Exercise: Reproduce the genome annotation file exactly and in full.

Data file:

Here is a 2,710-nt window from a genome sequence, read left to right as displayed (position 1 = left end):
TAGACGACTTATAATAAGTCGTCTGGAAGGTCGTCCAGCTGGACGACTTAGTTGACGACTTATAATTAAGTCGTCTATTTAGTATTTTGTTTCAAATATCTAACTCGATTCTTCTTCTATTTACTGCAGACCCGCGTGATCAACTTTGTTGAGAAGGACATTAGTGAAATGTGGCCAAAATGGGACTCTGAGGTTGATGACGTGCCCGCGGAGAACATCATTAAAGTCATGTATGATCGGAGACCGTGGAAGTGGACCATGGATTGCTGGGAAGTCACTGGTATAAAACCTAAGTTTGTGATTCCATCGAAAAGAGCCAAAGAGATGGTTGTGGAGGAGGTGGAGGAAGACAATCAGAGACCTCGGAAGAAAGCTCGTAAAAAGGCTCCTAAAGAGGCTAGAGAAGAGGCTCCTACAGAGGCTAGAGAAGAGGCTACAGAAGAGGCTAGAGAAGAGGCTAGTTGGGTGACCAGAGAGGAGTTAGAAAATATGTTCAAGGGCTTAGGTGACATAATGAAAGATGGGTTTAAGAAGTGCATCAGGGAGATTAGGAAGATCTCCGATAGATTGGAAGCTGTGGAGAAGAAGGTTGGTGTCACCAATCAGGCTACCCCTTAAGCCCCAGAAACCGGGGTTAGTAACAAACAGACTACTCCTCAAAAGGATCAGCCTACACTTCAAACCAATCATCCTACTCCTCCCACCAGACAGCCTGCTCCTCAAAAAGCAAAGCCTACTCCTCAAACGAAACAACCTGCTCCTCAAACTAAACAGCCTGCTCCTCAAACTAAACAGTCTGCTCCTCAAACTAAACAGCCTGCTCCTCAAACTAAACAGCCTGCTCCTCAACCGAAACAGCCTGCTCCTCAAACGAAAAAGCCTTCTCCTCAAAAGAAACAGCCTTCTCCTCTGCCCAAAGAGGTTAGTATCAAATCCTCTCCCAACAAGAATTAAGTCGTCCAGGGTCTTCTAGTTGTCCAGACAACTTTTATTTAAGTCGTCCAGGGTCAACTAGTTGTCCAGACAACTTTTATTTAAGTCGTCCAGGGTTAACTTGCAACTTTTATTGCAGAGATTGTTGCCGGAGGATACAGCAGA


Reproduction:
Here is a 2,710-nt window from a genome sequence, read left to right as displayed (position 1 = left end):
TAGACGACTTATAATAAGTCGTCTGGAAGGTCGTCCAGCTGGACGACTTAGTTGACGACTTATAATTAAGTCGTCTATTTAGTATTTTGTTTCAAATATCTAACTCGATTCTTCTTCTATTTACTGCAGACCCGCGTGATCAACTTTGTTGAGAAGGACATTAGTGAAATGTGGCCAAAATGGGACTCTGAGGTTGATGACGTGCCCGCGGAGAACATCATTAAAGTCATGTATGATCGGAGACCGTGGAAGTGGACCATGGATTGCTGGGAAGTCACTGGTATAAAACCTAAGTTTGTGATTCCATCGAAAAGAGCCAAAGAGATGGTTGTGGAGGAGGTGGAGGAAGACAATCAGAGACCTCGGAAGAAAGCTCGTAAAAAGGCTCCTAAAGAGGCTAGAGAAGAGGCTCCTACAGAGGCTAGAGAAGAGGCTACAGAAGAGGCTAGAGAAGAGGCTAGTTGGGTGACCAGAGAGGAGTTAGAAAATATGTTCAAGGGCTTAGGTGACATAATGAAAGATGGGTTTAAGAAGTGCATCAGGGAGATTAGGAAGATCTCCGATAGATTGGAAGCTGTGGAGAAGAAGGTTGGTGTCACCAATCAGGCTACCCCTTAAGCCCCAGAAACCGGGGTTAGTAACAAACAGACTACTCCTCAAAAGGATCAGCCTACACTTCAAACCAATCATCCTACTCCTCCCACCAGACAGCCTGCTCCTCAAAAAGCAAAGCCTACTCCTCAAACGAAACAACCTGCTCCTCAAACTAAACAGCCTGCTCCTCAAACTAAACAGTCTGCTCCTCAAACTAAACAGCCTGCTCCTCAAACTAAACAGCCTGCTCCTCAACCGAAACAGCCTGCTCCTCAAACGAAAAAGCCTTCTCCTCAAAAGAAACAGCCTTCTCCTCTGCCCAAAGAGGTTAGTATCAAATCCTCTCCCAACAAGAATTAAGTCGTCCAGGGTCTTCTAGTTGTCCAGACAACTTTTATTTAAGTCGTCCAGGGTCAACTAGTTGTCCAGACAACTTTTATTTAAGTCGTCCAGGGTTAACTTGCAACTTTTATTGCAGAGATTGTTGCCGGAGGATACAGCAGA